When building libraries, not only is it a good idea to have a large suite of Unit Tests, but also a suite of Integration Tests.

For one of my libraries (RabbitHarness) I have a set of tests which check it behaves as expected against a real instance of RabbitMQ. Ideally these tests will always be run, but sometimes RabbitMQ just isn’t available such as when running on AppVeyor builds, or if I haven’t started my local RabbitMQ Docker container.

Skipping tests if RabbitMQ is not available

First off, I prevent the tests from running if RabbitMQ is not available by using a custom XUnit FactAttribute:

public class RequiresRabbitFactAttribute : FactAttribute
	private static readonly Lazy<bool> IsAvailable = new Lazy<bool>(() =>
		var factory = new ConnectionFactory { HostName = "localhost", RequestedConnectionTimeout = 1000 };

			using (var connection = factory.CreateConnection())
				return connection.IsOpen;
		catch (Exception)
			return false;

	public override string Skip
		get { return IsAvailable.Value ? "" : "RabbitMQ is not available";  }
		set { /* nothing */ }

This attribute will try connecting to a RabbitMQ instance on localhost once for all tests per run, and cause any test with this attribute to be skipped if RabbitMQ is not available.

Build Script & Docker

I decided the build script should start a RabbitMQ container, and use that for the tests, but I didn’t want to re-use my standard RabbitMQ instance which I use for all kinds of things, and may well be broken at any given time.

As my build script is just a bash script, I can check if the docker command is available, and then start a container if it is (relying on the assumption that if docker is available, I can start a container).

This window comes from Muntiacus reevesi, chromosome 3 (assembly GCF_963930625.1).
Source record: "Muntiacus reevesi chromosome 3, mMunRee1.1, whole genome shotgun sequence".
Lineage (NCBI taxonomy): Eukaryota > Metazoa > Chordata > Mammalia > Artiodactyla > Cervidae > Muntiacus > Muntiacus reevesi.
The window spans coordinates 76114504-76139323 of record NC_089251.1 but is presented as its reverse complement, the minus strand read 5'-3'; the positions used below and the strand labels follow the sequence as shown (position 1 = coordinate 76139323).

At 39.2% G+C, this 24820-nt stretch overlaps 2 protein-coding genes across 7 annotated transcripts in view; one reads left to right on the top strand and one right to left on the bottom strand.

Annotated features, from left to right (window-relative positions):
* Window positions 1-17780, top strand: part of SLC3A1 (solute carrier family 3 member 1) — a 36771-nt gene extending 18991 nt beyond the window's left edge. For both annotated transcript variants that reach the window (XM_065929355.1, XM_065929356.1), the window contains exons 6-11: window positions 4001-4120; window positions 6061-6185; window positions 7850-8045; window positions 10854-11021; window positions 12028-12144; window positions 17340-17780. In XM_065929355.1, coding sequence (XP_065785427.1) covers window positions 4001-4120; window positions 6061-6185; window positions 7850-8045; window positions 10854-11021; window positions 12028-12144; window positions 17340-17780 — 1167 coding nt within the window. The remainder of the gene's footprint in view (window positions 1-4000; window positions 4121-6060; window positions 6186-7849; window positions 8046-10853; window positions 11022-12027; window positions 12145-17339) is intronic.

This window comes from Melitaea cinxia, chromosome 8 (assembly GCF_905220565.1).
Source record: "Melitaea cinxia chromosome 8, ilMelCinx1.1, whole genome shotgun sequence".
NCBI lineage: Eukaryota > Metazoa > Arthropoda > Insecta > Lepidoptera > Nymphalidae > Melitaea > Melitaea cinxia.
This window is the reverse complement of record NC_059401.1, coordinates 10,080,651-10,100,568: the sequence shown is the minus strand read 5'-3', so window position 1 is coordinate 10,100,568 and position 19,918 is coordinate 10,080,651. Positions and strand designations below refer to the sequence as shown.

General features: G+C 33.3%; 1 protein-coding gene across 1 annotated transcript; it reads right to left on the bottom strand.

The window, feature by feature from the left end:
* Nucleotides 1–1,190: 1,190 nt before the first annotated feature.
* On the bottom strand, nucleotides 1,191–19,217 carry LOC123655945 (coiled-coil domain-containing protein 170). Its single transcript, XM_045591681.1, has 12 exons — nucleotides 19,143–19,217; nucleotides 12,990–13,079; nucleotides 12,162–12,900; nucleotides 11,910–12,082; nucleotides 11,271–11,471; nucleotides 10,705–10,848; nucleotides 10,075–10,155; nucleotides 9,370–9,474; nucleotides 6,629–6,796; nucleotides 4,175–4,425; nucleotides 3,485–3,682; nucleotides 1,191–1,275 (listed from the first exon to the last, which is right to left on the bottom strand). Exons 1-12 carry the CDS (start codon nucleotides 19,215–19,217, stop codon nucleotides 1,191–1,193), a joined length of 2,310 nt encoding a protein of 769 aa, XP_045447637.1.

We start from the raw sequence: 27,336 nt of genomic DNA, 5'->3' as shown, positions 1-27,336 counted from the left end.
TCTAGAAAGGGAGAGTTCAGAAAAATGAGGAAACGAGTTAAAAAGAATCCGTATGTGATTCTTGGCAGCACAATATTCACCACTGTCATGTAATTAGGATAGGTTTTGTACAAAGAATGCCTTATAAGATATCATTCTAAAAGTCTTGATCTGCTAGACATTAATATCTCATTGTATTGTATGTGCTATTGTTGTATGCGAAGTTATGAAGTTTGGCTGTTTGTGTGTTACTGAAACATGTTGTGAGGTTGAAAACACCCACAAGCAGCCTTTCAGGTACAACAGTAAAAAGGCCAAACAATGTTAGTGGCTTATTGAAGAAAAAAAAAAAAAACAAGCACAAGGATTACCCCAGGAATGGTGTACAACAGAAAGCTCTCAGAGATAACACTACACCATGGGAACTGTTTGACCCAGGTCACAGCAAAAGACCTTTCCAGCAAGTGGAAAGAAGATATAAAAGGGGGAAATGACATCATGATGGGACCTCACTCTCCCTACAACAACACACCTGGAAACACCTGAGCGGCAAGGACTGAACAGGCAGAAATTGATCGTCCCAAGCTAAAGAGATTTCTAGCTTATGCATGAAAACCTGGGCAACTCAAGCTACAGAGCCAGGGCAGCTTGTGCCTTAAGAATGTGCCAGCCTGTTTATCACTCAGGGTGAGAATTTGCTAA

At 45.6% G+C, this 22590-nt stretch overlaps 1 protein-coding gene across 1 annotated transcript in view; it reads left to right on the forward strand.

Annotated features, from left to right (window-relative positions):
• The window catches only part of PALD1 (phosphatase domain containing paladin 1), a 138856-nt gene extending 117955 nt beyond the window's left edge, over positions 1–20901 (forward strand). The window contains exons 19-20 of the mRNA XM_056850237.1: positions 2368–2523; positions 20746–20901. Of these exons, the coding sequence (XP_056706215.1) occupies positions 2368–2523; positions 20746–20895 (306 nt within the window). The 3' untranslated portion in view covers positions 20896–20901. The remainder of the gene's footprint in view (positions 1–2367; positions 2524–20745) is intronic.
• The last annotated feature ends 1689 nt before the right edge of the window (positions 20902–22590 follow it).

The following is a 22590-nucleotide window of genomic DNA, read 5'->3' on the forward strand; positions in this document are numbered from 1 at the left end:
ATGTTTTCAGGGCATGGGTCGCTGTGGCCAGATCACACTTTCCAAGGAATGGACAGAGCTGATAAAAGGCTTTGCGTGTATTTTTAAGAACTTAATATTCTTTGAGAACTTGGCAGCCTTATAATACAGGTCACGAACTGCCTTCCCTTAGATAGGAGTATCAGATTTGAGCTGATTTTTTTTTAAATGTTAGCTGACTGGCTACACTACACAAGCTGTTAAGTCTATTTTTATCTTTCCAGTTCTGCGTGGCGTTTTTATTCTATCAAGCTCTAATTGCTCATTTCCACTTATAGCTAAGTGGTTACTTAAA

if [ -x "$(command -v docker)" ]; then
  CONTAINER=$(docker run -d --rm -p 5672:5672 rabbitmq:3.6.11-alpine)
  echo "Started RabbitMQ container: $CONTAINER"

If docker is available, we start a new container. I use rabbitmq:3.6.11-alpine as it is a tiny image, with no frills, and also start it with the -d and --rm flags, which starts the container in a disconnected mode (e.g. the docker run command returns instantly), and will delete the container when it is stopped, taking care of clean up for us! I only bother binding the main data connection port (5672), as that is all we are going to be using. Finally, the container’s ID, which is returned by the docker run command, is stored in the CONTAINER variable.

I recommend putting this step as the very first part of your build script, as it gives the container time to start up RabbitMQ and be ready for connections while your build is running. Otherwise I found I was needing to put a sleep 5 command in afterwards to pause the script for a short time.

The script then continues on with the normal build process:

dotnet restore "$NAME.sln"
dotnet build "$NAME.sln" --configuration $MODE

find . -iname "*.Tests.csproj" -type f -exec dotnet test "{}" --configuration $MODE \;
dotnet pack ./src/$NAME --configuration $MODE --output ../../.build

Once this is all done, I have another check that docker exists, and stop the container we started earlier, by using the container ID in CONTAINER:

if [ -x "$(command -v docker)" ]; then
  docker stop $CONTAINER

And that’s it! You can see the full build script for RabbitHarness here.

The only problem with this script is if you try and start a RabbitMQ container while you already have one running, the command will fail, but the build should succeed anyway as the running instance of RabbitMQ will work for the tests, and the docker stop command will just output that it can’t find a container with a blank ID.

I think I will be using this technique more to help provide isolation for builds - I think that the Microsoft/mssql-server-linux containers might be very useful for some of our work codebases (which do work against the Linux instances of MSSQL, even if they weren’t designed to!)